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Religious Suasion in Financial Decision-Making: Evidence from the Punjab in Pakistan
Last registered on September 01, 2018

Pre-Trial

Trial Information
General Information
Title
Religious Suasion in Financial Decision-Making: Evidence from the Punjab in Pakistan
RCT ID
AEARCTR-0003282
Initial registration date
August 31, 2018
Last updated
September 01, 2018 7:22 PM EDT
Location(s)

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Primary Investigator
Affiliation
University of Oxford
Other Primary Investigator(s)
Additional Trial Information
Status
On going
Start date
2018-03-01
End date
2019-08-31
Secondary IDs
Abstract
This study examines the role of religion in financial decision-making by utilising a field experiment with borrowers of the largest Islamic microfinance provider. There are three treatment arms: those who were selected to attend a loan disbursement in Pakistan's most famous mosque; those who received their principal in their local mosque; and those who received their principal in a branch. Changing the way that loans are disbursed provides exogenous variation in the religious conceptualisation of loans. Exploiting these differences, first the role of religion in repayments is considered. Next, the role of religion in charitable contributions is investigated. Finally, using survey data multiple behavioural hypotheses pertaining to individual and intra-household decision-making are tested. For instance, by receiving one's loan in a place of worship, it could create behavioural impediments for family members wishing to appropriate a borrower's loan. \\
External Link(s)
Registration Citation
Citation
Barnard, Jordan. 2018. "Religious Suasion in Financial Decision-Making: Evidence from the Punjab in Pakistan." AEA RCT Registry. September 01. https://doi.org/10.1257/rct.3282-1.0
Former Citation
Barnard, Jordan. 2018. "Religious Suasion in Financial Decision-Making: Evidence from the Punjab in Pakistan." AEA RCT Registry. September 01. https://www.socialscienceregistry.org/trials/3282/history/33783
Experimental Details
Interventions
Intervention(s)
There are three treatment arms: (1) those who were selected to attend a loan disbursement at Pakistan's most famous mosque; (2) those who received their principal in their local mosque; and (3) those who received their principal in a branch. Changing the loan disbursement venue provides exogenous variation in the religious conceptualisation of the loans by the beneficiaries.

Intervention Start Date
2018-08-01
Intervention End Date
2018-09-07
Primary Outcomes
Primary Outcomes (end points)
Outcome 1: Loan Performance
Outcome 2: MFI Sustainability
Outcome 3: Business Performance
Outcome 4: Group Performance
Outcome 5: Empowerment
Outcome 6: Financial Decision-Making
Primary Outcomes (explanation)
Outcome 1: Loan Performance
Does the disbursement venue change the beneficiaries’ loan discipline, measured by repayment and days late.

Outcome 2: MFI Sustainability
Exploring a unique microfinance funding system, whereby borrowers can make charitable donations, we test if treatment impacts donations to and perceptions of the loan provider.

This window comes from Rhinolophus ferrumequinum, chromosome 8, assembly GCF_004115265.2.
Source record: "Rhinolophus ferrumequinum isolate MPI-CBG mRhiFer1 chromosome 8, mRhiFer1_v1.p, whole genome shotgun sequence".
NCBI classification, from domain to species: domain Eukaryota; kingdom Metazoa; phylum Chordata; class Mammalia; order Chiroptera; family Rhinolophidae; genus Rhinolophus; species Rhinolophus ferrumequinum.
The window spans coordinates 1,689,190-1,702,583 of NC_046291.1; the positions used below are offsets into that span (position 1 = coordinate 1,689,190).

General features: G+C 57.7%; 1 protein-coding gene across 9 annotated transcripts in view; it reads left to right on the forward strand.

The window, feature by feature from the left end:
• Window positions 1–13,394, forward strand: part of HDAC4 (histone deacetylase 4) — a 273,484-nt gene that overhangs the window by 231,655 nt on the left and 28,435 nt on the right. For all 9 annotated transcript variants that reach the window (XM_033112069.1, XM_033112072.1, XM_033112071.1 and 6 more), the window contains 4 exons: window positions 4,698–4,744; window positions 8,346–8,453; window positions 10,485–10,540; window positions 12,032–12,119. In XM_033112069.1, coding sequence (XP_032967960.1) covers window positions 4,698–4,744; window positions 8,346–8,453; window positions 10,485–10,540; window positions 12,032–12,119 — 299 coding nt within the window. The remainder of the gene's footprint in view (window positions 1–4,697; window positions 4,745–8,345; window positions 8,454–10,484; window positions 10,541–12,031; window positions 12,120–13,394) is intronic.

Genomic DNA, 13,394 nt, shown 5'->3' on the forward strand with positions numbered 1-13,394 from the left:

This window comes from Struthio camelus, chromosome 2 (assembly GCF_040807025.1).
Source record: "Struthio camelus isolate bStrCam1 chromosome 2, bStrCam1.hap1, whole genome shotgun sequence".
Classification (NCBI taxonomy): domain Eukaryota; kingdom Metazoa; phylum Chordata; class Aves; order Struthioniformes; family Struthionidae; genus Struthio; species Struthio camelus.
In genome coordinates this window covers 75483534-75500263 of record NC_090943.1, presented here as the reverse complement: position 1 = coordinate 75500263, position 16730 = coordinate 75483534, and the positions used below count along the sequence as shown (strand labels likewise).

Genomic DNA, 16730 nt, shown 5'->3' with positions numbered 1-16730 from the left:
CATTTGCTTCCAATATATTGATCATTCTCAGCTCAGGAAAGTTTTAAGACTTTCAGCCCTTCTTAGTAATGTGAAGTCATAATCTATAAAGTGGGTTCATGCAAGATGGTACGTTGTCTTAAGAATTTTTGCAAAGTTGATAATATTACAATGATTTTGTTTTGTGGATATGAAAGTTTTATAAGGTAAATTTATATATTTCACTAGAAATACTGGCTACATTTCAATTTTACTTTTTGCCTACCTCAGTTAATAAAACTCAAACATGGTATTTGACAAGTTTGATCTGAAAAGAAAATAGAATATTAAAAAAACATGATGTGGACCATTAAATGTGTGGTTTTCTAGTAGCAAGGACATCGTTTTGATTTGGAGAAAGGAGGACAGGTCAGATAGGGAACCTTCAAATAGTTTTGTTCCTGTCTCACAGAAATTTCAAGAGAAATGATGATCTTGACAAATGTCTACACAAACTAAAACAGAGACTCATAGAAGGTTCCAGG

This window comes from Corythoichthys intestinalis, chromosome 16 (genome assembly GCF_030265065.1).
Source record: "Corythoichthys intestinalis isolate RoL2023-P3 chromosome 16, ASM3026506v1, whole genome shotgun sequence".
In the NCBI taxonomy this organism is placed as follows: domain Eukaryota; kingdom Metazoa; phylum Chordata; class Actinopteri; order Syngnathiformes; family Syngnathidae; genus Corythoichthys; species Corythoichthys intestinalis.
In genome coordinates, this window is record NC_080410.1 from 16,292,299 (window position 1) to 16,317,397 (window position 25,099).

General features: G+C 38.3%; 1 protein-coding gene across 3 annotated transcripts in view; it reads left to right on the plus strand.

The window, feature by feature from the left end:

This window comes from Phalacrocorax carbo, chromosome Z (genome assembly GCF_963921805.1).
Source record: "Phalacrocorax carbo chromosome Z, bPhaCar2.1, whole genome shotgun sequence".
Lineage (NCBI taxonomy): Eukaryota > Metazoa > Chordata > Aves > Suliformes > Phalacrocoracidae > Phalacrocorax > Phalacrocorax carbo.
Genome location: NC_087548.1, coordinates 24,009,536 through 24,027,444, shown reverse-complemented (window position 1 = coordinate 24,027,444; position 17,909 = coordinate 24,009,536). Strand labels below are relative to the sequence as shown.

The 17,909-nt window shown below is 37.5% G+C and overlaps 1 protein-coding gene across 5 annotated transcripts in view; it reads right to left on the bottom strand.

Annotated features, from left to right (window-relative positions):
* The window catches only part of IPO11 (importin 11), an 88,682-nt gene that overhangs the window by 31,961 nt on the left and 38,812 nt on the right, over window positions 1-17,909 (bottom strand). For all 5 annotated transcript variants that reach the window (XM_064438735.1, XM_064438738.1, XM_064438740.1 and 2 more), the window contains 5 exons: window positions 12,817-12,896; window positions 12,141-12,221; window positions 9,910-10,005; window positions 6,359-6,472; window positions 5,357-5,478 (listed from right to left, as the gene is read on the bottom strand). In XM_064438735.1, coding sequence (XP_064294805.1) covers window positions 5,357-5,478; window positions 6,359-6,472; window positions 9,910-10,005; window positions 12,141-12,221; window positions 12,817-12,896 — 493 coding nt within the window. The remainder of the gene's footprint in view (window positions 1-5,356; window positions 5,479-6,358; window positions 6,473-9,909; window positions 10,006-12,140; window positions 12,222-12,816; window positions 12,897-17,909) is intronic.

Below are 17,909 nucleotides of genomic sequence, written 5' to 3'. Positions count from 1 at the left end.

Outcome 3: Business Performance
Is the principal solely invested in the business? Are business owners keener? What happens to household labour input?

Outcome 4: Group Performance
Does disbursement venue alter group dynamics. Do the group members become closer friends? Do their businesses become more integrated?

Outcome 5: Empowerment
Does loan disbursement venue diminish appropriation of the principal by male or older relatives.

Outcome 6: Financial Decision-Making
Does the disbursement venue alter the risk aversion, loss-aversion or impact the inter-temporal decision making of beneficiaries.
Secondary Outcomes
Secondary Outcomes (end points)
Secondary Outcomes (explanation)
Experimental Design
Experimental Design
22 branches (Primary Sampling Units) were selected with probability proportional to the number of loan disbursements in the month of July 2018 from the branches in the Punjab region. The list of first time borrowers was stratified by gender and beneficiaries randomly selected for each treatment group. In each branch, 23 males and 23 females (if possible) were selected per treatment. This resulted in a sample size of 3000 individuals. 1000 per treatment. At baseline, general demographic and financial questions were asked. We will conduct extended surveys of all 3000 beneficiaries in the sample with their consent six months after intervention.
Experimental Design Details
Not available
Randomization Method
Stata.
Randomization Unit
Individual beneficiaries randomly allocated to treatment.
Was the treatment clustered?
No
Experiment Characteristics
Sample size: planned number of clusters
3000
Sample size: planned number of observations
3000
Sample size (or number of clusters) by treatment arms
1000 Badshahi Mosque
1000 Local Mosque
1000 Branch
Minimum detectable effect size for main outcomes (accounting for sample design and clustering)
IRB
INSTITUTIONAL REVIEW BOARDS (IRBs)
IRB Name
Oxford Department of International Development’s Departmental Research Ethics Committee
IRB Approval Date
2018-06-06
IRB Approval Number
CUREC 1A/ODID C1a 18-075